ear: 'The more a man loves a woman, the more he should be positive,
before asking her, that she will not have to consent to a loss of
position, and I would rather lose her than fail to give her all--not be
sure, as far as a man can be sure, of giving her all I think she's worthy
of': then the cloud shot a lightning flash, and the doors of her
understanding swung wide to the entry of a great wonderment. A shock of
pain succeeded it. Her sympathy was roused so acutely that she slipped
over the reflective rebuke she would have addressed to her silly delusion
concerning his purpose in speaking of his affairs to a woman. Though he
did not mention Diana by name, Diana was clearly the person. And why had
he delayed to speak to her?--Because of this venture of his money to make
him a fortune, for the assurance of her future comfort! Here was the
best of men for the girl, not displeasing to her; a good, strong,
trustworthy man, pleasant to hear and to see, only erring in being a
trifle too scrupulous in love: and a fortnight back she would have
imagined he had no chance; and now she knew that the chance was excellent
in those days, with this revelation in Diana's letter, which said that
all chance was over.
'The courtship of a woman,' he droned away, 'is in my mind not fair to
her until a man has to the full enough to sanction his asking her to
marry him. And if he throws all he possesses on a stake . . . to win
her--give her what she has a right to claim, he ought . . . . Only at
present the prospect seems good . . . . He ought of course to wait.
Well, the value of the stock I hold has doubled, and it increases. I am
a careful watcher of the market. I have friends--brokers and railway
Directors. I can rely on them.'
'Pray,' interposed Lady Dunstane, 'specify--I am rather in a mist--the
exact point upon which you do me the honour to consult me.' She
ridiculed herself for having imagined that such a man would come to
consult her upon a point of business.
'It is,' he replied, 'this: whether, as affairs now stand with me--I have
an income from my office, and personal property . . . say between
thirteen and fourteen hundred a year to start with--whether you think me
justified in asking a lady to share my lot?'
'Why not? But will you name the lady?'
'Then I may write at once? In your judgement. . . . Yes, the lady.
I have not named her. I had no right. Besides, the general question
first, in fairness to the petitioner. You might reasonably stipulate for
more for a friend. She could make a match, as you have said . . .' he
muttered of 'brilliant,' and 'the highest'; and his humbleness of the
honest man enamoured touched Lady Dunstane. She saw him now as the man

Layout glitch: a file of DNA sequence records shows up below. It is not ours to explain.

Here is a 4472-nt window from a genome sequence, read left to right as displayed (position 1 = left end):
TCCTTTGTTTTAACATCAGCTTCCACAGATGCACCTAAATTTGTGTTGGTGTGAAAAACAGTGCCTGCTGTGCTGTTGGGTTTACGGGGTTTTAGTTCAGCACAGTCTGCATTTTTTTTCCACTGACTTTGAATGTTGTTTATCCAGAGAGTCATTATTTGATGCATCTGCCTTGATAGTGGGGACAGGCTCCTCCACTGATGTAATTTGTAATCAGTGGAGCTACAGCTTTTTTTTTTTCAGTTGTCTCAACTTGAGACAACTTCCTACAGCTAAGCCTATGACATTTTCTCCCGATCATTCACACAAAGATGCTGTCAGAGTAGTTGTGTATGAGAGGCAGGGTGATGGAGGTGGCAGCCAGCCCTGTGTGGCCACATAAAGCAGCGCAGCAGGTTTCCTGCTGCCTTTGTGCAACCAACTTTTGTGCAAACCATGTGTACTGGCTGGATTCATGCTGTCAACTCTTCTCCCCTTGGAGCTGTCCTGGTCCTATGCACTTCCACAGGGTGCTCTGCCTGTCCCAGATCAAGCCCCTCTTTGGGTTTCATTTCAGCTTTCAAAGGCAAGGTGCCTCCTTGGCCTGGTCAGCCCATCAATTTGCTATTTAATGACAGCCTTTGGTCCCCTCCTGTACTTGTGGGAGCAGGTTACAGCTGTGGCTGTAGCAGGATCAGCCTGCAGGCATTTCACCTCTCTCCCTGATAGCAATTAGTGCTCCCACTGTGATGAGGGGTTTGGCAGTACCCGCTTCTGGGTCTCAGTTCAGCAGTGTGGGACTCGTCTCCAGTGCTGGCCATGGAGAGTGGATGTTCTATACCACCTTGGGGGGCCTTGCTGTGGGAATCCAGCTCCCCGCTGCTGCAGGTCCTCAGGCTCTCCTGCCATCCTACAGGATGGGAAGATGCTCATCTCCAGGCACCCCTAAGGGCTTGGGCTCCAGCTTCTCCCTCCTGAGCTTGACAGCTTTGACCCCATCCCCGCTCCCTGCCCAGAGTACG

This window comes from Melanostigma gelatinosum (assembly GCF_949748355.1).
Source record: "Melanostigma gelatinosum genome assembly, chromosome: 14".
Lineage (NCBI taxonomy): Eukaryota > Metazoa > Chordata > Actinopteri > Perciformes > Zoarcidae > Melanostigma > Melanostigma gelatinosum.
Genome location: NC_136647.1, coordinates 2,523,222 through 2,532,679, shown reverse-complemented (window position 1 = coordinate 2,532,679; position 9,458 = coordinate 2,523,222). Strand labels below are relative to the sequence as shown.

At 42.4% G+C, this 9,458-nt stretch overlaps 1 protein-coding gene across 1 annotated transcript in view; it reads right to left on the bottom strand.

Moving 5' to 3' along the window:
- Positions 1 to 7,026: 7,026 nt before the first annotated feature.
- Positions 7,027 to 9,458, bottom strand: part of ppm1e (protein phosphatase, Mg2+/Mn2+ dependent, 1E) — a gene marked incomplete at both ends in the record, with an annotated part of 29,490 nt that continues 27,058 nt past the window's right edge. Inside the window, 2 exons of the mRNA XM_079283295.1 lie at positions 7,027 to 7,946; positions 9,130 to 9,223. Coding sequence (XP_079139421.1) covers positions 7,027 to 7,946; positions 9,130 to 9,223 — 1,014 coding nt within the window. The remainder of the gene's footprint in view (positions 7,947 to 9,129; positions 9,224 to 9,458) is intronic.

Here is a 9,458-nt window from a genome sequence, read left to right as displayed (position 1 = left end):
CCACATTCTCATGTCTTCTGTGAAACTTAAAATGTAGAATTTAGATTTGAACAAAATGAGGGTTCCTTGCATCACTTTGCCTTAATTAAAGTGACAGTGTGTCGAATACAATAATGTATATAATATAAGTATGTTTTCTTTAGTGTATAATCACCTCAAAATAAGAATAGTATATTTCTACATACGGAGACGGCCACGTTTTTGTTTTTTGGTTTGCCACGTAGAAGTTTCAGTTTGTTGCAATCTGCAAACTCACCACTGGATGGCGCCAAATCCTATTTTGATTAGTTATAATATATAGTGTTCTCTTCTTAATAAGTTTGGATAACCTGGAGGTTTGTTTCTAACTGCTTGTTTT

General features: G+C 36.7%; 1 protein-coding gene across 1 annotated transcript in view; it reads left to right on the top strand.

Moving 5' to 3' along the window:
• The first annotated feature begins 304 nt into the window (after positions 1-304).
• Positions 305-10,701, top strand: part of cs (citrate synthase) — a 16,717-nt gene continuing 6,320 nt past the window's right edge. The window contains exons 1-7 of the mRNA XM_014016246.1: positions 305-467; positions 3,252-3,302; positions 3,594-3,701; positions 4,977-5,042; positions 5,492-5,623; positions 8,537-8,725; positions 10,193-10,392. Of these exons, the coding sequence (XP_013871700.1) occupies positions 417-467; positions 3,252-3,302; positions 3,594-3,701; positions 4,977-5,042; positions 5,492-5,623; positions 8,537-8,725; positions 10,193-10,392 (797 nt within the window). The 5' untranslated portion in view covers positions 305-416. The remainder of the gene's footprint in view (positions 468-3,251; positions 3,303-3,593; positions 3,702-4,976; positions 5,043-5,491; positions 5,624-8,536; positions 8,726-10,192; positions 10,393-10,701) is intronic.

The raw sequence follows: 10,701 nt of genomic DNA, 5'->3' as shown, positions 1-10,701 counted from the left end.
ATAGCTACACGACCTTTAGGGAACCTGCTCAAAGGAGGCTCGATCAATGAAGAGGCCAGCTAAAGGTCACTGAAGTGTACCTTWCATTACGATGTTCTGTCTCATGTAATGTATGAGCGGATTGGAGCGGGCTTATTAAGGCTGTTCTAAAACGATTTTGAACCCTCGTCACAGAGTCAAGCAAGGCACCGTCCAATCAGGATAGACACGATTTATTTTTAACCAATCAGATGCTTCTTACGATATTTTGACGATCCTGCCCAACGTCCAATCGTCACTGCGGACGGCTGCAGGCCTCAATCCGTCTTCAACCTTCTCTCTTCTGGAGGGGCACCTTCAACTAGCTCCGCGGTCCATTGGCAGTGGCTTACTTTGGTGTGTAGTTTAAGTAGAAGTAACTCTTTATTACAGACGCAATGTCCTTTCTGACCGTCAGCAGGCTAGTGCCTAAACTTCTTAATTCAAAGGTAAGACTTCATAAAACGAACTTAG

of strength that she would have selected from a thousand suitors to guide
her dear friend.
She caught at a straw: 'Tell me, it is not Diana?'
As soon as he had said it he perceived pity, and he drew himself tight
for the stroke. 'She's in love with some one?'
'She is engaged.'
He bore it well. He was a big-chested fellow, and that excruciating
twist within of the revolution of the wheels of the brain snapping their
course to grind the contrary to that of the heart, was revealed in one
short lift and gasp, a compression of the tremendous change he underwent.
'Why did you not speak before?' said Lady Dunstane. Her words were
'I should have had no justification!'
'You might have won her!' She could have wept; her sympathy and her
self-condolence under disappointment at Diana's conduct joined to swell
the feminine flood.
The poor fellow's quick breathing and blinking reminded her of cruelty in
a retrospect. She generalized, to ease her spirit of regret, by hinting
it without hurting: 'Women really are not puppets. They are not so
excessively luxurious. It is good for young women in the early days of
marriage to rough it a little.' She found herself droning, as he had
He had ears for nothing but the fact.
'Then I am too late!'
'I have heard it to-day.'
'She is engaged! Positively?'
Lady Dunstane glanced backward at the letter on her desk. She had to
answer the strangest of letters that had ever come to her, and it was
from her dear Tony, the baldest intimation of the weightiest piece of
intelligence which a woman can communicate to her heart's friend. The
task of answering it was now doubled. 'I fear so, I fancy so,' she said,
and she longed to cast eye over the letter again, to see if there might
possibly be a loophole behind the lines.
'Then I must make my mind up to it,' said Redworth. 'I think I'll take a
She smiled kindly. 'It will be our secret.'
'I thank you with all my heart, Lady Dunstane.'
He was not a weaver of phrases in distress. His blunt reserve was
eloquent of it to her, and she liked him the better; could have thanked
him, too, for leaving her promptly.